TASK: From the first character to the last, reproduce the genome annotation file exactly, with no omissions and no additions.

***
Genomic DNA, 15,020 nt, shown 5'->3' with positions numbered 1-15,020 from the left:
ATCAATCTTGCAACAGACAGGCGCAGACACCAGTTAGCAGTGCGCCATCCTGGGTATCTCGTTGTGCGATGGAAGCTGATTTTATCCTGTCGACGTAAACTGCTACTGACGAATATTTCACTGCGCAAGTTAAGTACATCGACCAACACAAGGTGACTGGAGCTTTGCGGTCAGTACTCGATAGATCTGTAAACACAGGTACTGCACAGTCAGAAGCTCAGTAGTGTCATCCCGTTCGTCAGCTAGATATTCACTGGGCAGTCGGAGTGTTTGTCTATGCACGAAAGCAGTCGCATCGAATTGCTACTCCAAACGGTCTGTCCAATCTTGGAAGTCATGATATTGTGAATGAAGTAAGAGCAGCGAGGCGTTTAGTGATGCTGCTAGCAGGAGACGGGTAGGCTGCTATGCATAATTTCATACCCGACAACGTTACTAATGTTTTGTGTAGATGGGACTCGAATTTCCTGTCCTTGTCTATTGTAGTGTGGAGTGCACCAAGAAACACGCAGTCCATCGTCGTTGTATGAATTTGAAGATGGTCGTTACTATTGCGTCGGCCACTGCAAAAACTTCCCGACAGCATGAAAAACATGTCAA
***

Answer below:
Genomic DNA, 15,020 nt, shown 5'->3' with positions numbered 1-15,020 from the left:
ATCAATCTTGCAACAGACAGGCGCAGACACCAGTTAGCAGTGCGCCATCCTGGGTATCTCGTTGTGCGATGGAAGCTGATTTTATCCTGTCGACGTAAACTGCTACTGACGAATATTTCACTGCGCAAGTTAAGTACATCGACCAACACAAGGTGACTGGAGCTTTGCGGTCAGTACTCGATAGATCTGTAAACACAGGTACTGCACAGTCAGAAGCTCAGTAGTGTCATCCCGTTCGTCAGCTAGATATTCACTGGGCAGTCGGAGTGTTTGTCTATGCACGAAAGCAGTCGCATCGAATTGCTACTCCAAACGGTCTGTCCAATCTTGGAAGTCATGATATTGTGAATGAAGTAAGAGCAGCGAGGCGTTTAGTGATGCTGCTAGCAGGAGACGGGTAGGCTGCTATGCATAATTTCATACCCGACAACGTTACTAATGTTTTGTGTAGATGGGACTCGAATTTCCTGTCCTTGTCTATTGTAGTGTGGAGTGCACCAAGAAACACGCAGTCCATCGTCGTTGTATGAATTTGAAGATGGTCGTTACTATTGCGTCGGCCACTGCAAAAACTTCCCGACAGCATGAAAAACATGTCAA